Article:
Barack Obama got some bad news on Friday when the Pentagon released a new nuclear arms policy that calls for two new types of weapons, effectively ending the former president’s efforts to reduce the size and scope of the U.S. arsenal and minimize the role of nuclear weapons in defense planning.

Anchorage Daily News reported that Secretary of Defense Jim Mattis explained that the changes reflect a need to “look reality in the eye” and “see the world as it is, not as we wish it to be.”

Obama’s policy hinged on what he called a moral obligation for the United States to lead by example in ridding the world of nuclear weapons.  However, officials in Donald Trump’s administration and the military have said that Obama’s approach proved overly idealistic, particularly as Russia re-emerged as a foe, and failed to convince U.S. nuclear adversaries to follow suit.

“Over the course of the last several years, Russia and China have been building new types and kinds of nuclear weapons, both delivery systems and actual warheads,” said Air Force Gen. Paul Selva, vice chairman of the Joint Chiefs of Staff. “We have not, which means the capability of Russian and Chinese nuclear arsenals is actually getting better against ours.”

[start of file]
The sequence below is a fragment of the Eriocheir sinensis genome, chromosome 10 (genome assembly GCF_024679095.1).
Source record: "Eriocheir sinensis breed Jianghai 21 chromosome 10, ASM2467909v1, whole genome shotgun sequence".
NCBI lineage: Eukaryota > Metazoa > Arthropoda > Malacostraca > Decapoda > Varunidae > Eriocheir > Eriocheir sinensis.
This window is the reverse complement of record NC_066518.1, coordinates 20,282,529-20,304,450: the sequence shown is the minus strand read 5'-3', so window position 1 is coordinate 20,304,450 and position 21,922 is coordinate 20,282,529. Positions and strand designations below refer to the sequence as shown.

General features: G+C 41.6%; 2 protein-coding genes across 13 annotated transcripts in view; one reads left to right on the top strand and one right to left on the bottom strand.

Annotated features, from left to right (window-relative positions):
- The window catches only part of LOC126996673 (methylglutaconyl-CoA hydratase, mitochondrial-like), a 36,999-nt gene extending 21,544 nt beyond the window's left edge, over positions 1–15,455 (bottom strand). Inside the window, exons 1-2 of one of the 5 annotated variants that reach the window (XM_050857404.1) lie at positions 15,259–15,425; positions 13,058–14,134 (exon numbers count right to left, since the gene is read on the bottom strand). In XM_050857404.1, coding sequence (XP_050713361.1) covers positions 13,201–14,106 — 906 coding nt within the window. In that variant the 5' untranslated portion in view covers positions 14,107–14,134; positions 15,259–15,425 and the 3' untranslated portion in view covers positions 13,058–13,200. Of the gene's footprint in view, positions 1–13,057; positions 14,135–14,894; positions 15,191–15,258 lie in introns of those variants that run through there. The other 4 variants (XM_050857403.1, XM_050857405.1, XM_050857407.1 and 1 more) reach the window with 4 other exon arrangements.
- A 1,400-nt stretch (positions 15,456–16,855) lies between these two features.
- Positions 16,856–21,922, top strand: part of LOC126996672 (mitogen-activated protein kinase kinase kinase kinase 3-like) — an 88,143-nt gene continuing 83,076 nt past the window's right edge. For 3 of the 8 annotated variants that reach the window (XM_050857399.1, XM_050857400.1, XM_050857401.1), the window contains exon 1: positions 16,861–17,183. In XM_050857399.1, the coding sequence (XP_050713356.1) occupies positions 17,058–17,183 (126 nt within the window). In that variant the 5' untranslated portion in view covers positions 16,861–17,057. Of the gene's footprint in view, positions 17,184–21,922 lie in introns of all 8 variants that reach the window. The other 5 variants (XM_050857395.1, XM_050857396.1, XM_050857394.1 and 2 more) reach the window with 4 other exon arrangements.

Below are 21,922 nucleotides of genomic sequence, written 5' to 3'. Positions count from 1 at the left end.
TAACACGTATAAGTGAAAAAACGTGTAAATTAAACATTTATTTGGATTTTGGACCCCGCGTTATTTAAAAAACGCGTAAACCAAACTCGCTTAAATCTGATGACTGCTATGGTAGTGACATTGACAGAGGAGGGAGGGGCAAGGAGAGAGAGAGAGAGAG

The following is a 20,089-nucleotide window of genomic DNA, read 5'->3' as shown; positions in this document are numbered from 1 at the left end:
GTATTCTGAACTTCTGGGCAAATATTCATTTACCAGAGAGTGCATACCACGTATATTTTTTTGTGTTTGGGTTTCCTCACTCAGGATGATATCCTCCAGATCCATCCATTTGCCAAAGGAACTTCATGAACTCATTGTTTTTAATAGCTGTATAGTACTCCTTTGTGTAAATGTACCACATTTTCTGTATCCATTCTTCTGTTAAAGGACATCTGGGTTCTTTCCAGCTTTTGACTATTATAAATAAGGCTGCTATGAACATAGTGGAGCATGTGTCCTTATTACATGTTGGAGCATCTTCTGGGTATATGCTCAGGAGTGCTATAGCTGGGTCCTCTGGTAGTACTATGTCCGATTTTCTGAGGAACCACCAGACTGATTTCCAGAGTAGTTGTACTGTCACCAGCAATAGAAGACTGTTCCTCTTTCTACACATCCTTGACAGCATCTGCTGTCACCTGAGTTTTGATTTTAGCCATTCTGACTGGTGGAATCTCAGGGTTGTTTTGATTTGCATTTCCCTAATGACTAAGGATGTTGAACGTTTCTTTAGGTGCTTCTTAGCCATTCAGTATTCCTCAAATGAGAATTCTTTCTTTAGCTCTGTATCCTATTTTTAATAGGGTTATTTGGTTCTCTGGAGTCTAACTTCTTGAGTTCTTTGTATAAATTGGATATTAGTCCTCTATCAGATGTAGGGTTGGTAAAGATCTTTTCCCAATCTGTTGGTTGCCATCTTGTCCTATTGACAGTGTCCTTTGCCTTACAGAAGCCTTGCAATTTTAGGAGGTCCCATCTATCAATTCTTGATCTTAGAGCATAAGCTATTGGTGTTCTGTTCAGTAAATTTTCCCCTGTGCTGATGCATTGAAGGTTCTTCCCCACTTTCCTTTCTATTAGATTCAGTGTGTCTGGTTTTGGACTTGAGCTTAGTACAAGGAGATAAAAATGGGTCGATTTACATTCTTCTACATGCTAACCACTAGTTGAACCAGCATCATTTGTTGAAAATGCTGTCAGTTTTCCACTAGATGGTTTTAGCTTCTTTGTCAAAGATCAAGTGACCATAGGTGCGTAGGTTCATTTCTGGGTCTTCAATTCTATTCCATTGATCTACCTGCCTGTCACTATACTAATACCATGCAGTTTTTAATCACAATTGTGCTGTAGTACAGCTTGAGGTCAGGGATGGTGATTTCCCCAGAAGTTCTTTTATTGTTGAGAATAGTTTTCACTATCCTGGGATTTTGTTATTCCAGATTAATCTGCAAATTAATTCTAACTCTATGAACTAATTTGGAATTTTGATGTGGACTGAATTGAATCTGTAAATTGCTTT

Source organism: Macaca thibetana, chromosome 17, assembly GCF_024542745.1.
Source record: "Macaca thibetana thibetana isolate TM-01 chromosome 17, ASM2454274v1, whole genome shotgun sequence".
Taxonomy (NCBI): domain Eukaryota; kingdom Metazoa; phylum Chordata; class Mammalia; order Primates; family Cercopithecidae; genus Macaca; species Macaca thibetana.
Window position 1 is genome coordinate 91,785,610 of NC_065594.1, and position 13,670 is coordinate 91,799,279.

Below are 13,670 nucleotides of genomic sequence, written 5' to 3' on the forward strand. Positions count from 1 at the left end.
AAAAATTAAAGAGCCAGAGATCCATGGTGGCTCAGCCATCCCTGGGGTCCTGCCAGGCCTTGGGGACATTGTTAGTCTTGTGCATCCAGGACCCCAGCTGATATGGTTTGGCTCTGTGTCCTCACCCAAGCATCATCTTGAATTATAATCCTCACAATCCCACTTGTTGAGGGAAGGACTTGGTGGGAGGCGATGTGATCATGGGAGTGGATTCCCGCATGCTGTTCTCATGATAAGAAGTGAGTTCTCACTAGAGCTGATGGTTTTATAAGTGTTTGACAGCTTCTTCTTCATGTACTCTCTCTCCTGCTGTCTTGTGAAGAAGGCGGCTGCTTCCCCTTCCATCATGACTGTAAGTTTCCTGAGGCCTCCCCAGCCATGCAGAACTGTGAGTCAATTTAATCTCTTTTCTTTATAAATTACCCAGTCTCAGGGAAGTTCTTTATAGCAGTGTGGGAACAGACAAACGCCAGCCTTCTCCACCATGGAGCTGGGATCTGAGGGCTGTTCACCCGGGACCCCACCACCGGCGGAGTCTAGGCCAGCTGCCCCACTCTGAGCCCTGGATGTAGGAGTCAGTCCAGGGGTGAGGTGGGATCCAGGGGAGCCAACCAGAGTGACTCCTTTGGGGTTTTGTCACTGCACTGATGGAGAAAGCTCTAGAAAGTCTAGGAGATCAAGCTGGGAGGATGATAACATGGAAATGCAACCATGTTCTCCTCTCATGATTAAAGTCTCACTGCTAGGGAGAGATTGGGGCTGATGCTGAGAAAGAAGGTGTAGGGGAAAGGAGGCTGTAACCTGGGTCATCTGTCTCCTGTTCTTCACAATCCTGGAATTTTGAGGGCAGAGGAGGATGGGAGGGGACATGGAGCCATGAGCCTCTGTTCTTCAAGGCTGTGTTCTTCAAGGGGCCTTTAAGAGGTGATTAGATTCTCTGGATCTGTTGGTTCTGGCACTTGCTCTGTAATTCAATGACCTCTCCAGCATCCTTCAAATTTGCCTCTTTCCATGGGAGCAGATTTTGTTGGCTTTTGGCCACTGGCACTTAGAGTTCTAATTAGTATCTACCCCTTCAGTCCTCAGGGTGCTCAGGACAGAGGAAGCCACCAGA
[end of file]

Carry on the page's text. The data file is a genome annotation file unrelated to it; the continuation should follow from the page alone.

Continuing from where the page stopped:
This is all part of Trump’s efforts to expand and strengthen U.S. nuclear capabilities. During his State of the Union address on Tuesday, Trump promised to build a nuclear arsenal “so strong and powerful that it will deter any acts of aggression.”

Critics are claiming that the Department of Defense lowered the threshold for what might provoke a U.S. nuclear strike by mentioning cyber attacks in the list of non-nuclear strategic threats.

The new policy “calls for more usable nuclear weapons with low yields, and for their first use in response to cyber and conventional strikes on civilian infrastructure such as financial, transportation, energy and communications networks,” said Bruce Blair, co-founder of the antinuclear weapons advocacy group Global Zero. “It makes nuclear war more likely, not less.”

However, Rob Soofer, Deputy Assistant Secretary of Defense for Nuclear and Missile Defense Policy, argued that the new policy will actually raise the threshold by making Russia less likely to think it can get away with a limited nuclear attack against the United States or its allies.

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